“Anti-Semitism” may be the most abused term in Canada today. Almost entirely divorced from its dictionary definition – “discrimination against or prejudice or hostility toward Jews” – it is now primarily invoked to uphold Jewish/white privilege.
In a recent Canadian Jewish News interview long time l’Université du Québec à Montréal (UQAM) professor Julien Bauer slurs Arabs and Muslims as he bemoans “anti-Semitism”. “In the corridors of UQAM, there are occasionally pro-Hamas demonstrations and anti-Semitic posters, but this is relatively rare,” Bauer wrote in French. “At Concordia University, it’s an anti-Semitic festival every day of the year! This is normal because there are many more Arab and Muslim students at Concordia than UQAM.”
The Jewish community’s leading media outlet, which recently called Jews the “Chosen People”, failed to question Bauer’s racism and Islamophobia. Instead, they put his picture on the front of the Québec edition.
Over the past several weeks Jewish leaders have labeled a student General Assembly at McGill University, art depicting Palestinian resistance at York, and an effort at that university to divest from arms makers as “anti-Semitic”. Head of the Friends of Simon Wiesenthal Center Avi Benlolo, described the arms divestment effort at York, since it includes Students Against Israeli Apartheid, as “a malicious campaign that targets and singles out the Jewish community as a collective, demonizes Israel and Israelis, applies unfair double standards to Israel at the exclusion of other nations in the Middle East and rejects the legitimacy of Israel as the only Jewish state in the world, thereby inciting an abhorrent resurgence of anti-Semitism.”
Rather than calming the tantrum, Canadian political leaders often contribute to the hysteria of certain Jewish groups. During the recent debate to condemn the Boycott, Divestment and Sanctions campaign MPs repeatedly accused a movement demanding Israel comply with international law of being “anti-Semitic”. The terms “anti-Semitic” and “anti-Semitism” were invoked over 80 times in a debate to justify Jewish/white supremacy in the Middle East.
According to Hansard, parliamentarians have uttered the words “anti-Semitism” and “anti-Semitic” more in the past decade than “racism” or “racist”. (And many of the “racist” references describe purported prejudice against Jews.) The term “anti-blackness” was not recorded in the House of Commons during this period.
Despite widespread discussion of “anti-Semitism”, there is little discussion of Canadian Jewry’s actual place in Canadian society. Among elite business, political and professional circles Jewish representation far surpasses their slim 1.3% of the Canadian population. Studies demonstrate that Canadian Jews are more likely than the general population to hold a bachelor’s degree, earn above $75,000 or be part of the billionaire class.
While Canadian Jews faced discriminatory property, university and immigration restrictions into the 1950s, even the history of structural anti-Jewish prejudice should be put into proper context. Blacks, Japanese and other People of Colour (not to mention indigenous peoples) have been subjected to far worse structural racism and abuse. Even compared to some other “white” groups Canadian Jews have fared well. During World War I, 8,500 individuals from countries part of the Austro-Hungarian Empire (mostly Ukrainians) were interned while in the mid-1800s thousands of Irish died of typhus at an inspection and quarantine station on Grosse Ile in the Gulf of the St. Lawrence. Canadian Jewry hasn’t faced any equivalent abuse.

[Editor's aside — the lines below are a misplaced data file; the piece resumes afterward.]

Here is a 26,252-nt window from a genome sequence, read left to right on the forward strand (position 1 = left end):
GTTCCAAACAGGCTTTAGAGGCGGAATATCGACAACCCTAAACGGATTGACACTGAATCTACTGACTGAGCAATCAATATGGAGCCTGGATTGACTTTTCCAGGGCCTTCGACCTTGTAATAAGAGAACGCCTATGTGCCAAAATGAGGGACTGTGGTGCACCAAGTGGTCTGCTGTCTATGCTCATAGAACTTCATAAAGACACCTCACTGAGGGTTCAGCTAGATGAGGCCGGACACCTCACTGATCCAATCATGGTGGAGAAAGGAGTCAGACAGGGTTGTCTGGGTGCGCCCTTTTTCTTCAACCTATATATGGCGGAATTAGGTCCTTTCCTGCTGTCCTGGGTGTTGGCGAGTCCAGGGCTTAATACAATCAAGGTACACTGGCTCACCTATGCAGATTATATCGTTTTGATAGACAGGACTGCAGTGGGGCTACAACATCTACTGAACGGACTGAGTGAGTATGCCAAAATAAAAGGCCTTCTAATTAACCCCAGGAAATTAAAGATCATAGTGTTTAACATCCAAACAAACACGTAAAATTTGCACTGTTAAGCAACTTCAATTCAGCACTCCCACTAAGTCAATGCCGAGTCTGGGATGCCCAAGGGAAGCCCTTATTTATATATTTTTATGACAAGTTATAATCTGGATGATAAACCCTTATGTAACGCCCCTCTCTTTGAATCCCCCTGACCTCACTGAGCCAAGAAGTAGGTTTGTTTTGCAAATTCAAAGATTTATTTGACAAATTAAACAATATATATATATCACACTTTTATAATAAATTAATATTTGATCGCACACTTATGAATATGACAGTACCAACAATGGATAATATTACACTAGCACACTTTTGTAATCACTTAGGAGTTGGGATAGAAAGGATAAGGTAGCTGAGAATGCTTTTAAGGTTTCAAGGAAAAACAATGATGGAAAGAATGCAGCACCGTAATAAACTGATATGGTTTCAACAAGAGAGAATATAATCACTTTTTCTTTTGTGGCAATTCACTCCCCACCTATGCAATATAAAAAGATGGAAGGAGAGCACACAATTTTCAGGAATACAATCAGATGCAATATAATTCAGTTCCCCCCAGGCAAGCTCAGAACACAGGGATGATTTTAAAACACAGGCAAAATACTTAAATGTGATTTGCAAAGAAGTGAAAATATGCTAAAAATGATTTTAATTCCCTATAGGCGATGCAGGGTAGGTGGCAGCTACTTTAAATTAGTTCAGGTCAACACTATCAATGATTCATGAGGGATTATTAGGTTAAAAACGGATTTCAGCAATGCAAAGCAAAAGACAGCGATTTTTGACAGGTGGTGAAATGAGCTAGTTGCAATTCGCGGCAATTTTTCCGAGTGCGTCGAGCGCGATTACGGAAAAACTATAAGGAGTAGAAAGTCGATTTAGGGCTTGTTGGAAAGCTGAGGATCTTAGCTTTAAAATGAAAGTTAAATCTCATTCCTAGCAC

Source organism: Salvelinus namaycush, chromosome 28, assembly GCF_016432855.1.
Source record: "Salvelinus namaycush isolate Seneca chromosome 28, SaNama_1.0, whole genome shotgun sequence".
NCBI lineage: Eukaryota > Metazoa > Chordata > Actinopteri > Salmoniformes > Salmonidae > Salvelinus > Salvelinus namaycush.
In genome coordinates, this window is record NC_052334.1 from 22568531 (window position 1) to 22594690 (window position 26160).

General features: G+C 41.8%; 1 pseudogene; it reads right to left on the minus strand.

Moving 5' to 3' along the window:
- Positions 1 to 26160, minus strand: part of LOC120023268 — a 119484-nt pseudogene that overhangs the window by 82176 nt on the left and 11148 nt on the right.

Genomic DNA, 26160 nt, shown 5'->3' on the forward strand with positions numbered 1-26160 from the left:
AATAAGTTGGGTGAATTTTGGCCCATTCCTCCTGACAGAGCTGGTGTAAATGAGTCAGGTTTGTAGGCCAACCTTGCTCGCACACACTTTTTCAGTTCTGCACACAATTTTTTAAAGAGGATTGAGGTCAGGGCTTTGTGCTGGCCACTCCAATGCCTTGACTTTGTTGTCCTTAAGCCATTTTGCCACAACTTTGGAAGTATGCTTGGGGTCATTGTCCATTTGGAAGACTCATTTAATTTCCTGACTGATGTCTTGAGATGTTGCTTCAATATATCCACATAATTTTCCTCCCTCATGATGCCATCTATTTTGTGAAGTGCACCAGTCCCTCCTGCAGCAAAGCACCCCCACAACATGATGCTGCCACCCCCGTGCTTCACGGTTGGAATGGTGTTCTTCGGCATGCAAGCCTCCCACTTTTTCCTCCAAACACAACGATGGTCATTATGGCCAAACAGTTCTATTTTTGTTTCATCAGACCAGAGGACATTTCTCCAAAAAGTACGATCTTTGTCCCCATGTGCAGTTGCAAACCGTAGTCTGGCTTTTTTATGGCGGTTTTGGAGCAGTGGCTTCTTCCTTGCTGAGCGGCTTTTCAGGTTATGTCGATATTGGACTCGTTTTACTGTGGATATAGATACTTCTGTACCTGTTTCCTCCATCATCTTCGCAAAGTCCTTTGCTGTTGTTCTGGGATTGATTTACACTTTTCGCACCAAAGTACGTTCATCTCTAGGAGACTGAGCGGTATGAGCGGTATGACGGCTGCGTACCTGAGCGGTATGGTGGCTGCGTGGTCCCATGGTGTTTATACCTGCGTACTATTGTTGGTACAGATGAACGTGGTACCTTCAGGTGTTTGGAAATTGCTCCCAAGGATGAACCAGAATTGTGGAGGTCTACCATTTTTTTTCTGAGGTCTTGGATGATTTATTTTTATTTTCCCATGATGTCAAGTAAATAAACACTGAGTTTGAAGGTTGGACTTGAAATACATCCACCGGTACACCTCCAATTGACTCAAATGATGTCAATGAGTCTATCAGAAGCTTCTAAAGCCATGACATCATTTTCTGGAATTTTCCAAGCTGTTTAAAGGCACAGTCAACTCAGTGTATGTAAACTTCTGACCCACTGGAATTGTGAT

While howls of “anti-Semitism” are usually an effort to deter Palestinian solidarity, the shrill claims may also represent what a Freudian psychologist would call a “projection”. Prejudice against Arabs and Muslims appears rampant in the Jewish community. Then there are the remarkable efforts to keep the Jewish community separate and apart from others. A Canadian Jewish News article about mixed race Jews’ inability to find a match on the Jewish Tinder, JSwipe, highlights the issue.
After Israel, no subject garners more attention in the Canadian Jewish News than the importance of cloistering children by ethnicity/religion. Half of Jewish children in Montréal attend Jewish schools, which is startling for a community that represented 7% of the city’s population a century ago. (In the 1920s Yiddish was Montréal’s third most spoken language.)
Montréal’s Jewish community has segregated itself geographically as well. Without retail shops in its boundaries, Hampstead is an affluent Montréal suburb that is three quarters Jewish. Four times larger than the adjacent Hampstead, Côte Saint-Luc is a 32,000-person municipality that is two thirds Jewish.
According to Federation CJA, only 15%-17% of Jewish Montrealers live in intermarried (or common-law) households. For those under-30 it’s still only a quarter. (In Toronto, where Canada’s largest Jewish community resides, the self-segregation is slightly less extreme.)
Inward looking and affluent, the Jewish community is quick to claim victimhood. But, like an out of control child, the major Jewish organizations need a time out. Without an intervention of some sort, the Jewish community risks having future dictionaries defining “anti-Semitism” as “a movement for justice and equality.”